Campaigner wants more than ‘tinkering’ with medicinal cannabis law – Others disagree

first_imgRadio NZ News 20 December 2017A campaigner for medicinal cannabis wants a medical necessity defence introduced and a change in attitudes by doctors and the police.The government will today unveil a law change to allow easier access to medicinal cannabis.Medical Cannabis Awareness NZ coordinator Shane Le Brun said a medical necessity defence should be added to the Crimes Act or guidelines changed, to avoid prosecutions.“The police really come down hard on cultivation, even for medical purposes … we don’t have to change the law and tell the police to stop prosecuting – but it could be a viable defence in court.Family First national director Bob McCoskrie said broadening access to cannabis for medicinal use was a smoke-screen for the long-term aim of legalising recreational marijuana.Mr McCoskrie said in every other jurisdiction medicinal marijuana had led to decriminalisation and then to legalisation of cannabis use.He said the Greens’ bill allowing people to grow cannabis for medicinal purposes was “just a grow-your-own-dope bill”.It would be a mistake if legislation opened the door to people being allowed to smoke cannabis, he said.“No other realm of medicine considers smoking therapeutic.“We don’t smoke opium to get the benefits of morphine.“The New Zealand Medical Association just last month said it is difficult to justify a place for smoked cannabis as a medicine.”Medicinal cannabis in other forms needed controls on its quality, composition and how it was prescribed.“Why not take a cautious approach?”He expected the government legislation to be a more moderate version as New Zealand First had to agree on it.READ MORE: read more

Draft environmental report on Master Plan released to public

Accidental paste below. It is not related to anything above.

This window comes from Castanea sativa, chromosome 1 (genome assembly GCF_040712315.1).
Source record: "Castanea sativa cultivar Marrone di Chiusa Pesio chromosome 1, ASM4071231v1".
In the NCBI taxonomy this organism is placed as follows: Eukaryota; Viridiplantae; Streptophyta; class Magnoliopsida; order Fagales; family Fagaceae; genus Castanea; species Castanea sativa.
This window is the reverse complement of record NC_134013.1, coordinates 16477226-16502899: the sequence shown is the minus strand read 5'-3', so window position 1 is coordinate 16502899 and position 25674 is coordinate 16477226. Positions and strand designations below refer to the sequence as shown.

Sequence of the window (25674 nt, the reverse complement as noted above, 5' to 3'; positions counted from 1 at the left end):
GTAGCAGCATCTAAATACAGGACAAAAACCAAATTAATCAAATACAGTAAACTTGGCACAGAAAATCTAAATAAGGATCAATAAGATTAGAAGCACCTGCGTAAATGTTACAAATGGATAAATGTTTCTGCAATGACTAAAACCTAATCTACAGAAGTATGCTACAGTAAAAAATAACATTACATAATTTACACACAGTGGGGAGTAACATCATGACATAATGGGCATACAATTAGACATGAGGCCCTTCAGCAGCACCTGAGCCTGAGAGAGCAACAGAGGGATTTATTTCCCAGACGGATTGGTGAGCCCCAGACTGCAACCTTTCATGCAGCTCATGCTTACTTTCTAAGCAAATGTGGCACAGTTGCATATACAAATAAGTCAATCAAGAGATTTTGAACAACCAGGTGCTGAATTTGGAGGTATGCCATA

first_imgThough its completion is still decades away, USC’s Master Plan is one step closer to becoming a reality with the release of a draft environmental report that this summer.Store owners – Matthew Kravitz works at his store, Dr. A.D. Kravitz Optometrists, at the University Village. He is one of many store owners who will be affected by USC’s Master Plan. – Ted Gerike | Daily Trojan The university’s Master Plan aims to revitalize the surrounding community around USC and make it a more residential campus over the next 25 to 30 years. The 4,000-page Environmental Impact Report — which is required for all major development projects in California — evaluates and reports any significant impact the Master Plan will have on the environment.Kristina Raspe, associate senior vice president of real estate at USC, said the draft report is currently being circulated for public comment. The public hearings for the report will start at the end of this calendar year or at the beginning of 2011.“The community has been incredibly supportive,” Raspe said. “There has been pressure on the university to build more housing so students will stop taking away community housing.”The report studies about 20 to 30 environmental categories including air quality, water quality and traffic. The Los Angles City Council will decide whether to approve the Master Plan based on the impacts outlined in the report.“Some of the categories may have no effect on the environment and some other categories may only have a short-term effect,” Raspe said. “When the EIR goes to the City Council for a vote, they will have to decide if the negative impacts in the EIR are outweighed by the benefits of the project.”USC’s Master Plan includes a renovation of District 3, which includes the University Village, Cardinal Gardens and Century Apartments.According to the Los Angeles Times, USC’s plan, which includes adding upscale retail stores and about 5,000 beds for students, will cost about $900 million.Raspe said it has taken four years to truly develop the Master Plan because the university wanted to incorporate the input of every party involved — students, faculty, elected officials and the community.Some students expressed concern that the plan might only cater to USC students and not serve the needs of the community surrounding campus — questions that have also been raised by others after hearing  USC’s plans for the area.“If we replace the [U.V.] with trendy restaurants and shops, that would be a loss. I guess I would try to just have more of a variety of retailers and amenities,” said Michael Boisvert, a junior majoring in music performance.Retailers have yet to be named, but Raspe said they will serve an assortment of socioeconomic backgrounds.“We still need to work out who the retailers will be. Don’t forget that about 60 percent of our students are on some form of financial aid so the retail needs do overlap in that regard,” Raspe said.The Master Plan will also bring a new full-service grocery store, drugstore, restaurant and cinema.“It’s hard to balance what the community wants and what USC students would like to see in their community. I wouldn’t know how to do it,” said Albert Sung, a junior majoring in biological sciences.For the past few decades, the university has focused on shedding the commuter campus label and trying to become more of a residential campus. Raspe said the Master Plan reflects this commitment.“The process took four years because we realized it would be transformational,” Raspe said. “Although the construction process won’t be fun for any of us, the outcome is well worth it. We have really transformed ourselves from a commuting campus to a more residential one.”Boisvert said the Master Plan will strengthen the university’s goal toward becoming a true residential campus.“This isn’t the ’80s anymore — people can come and stay here and be safe,” he said. “And I think it’s good that we’re taking more steps to make sure people know that.”last_img read more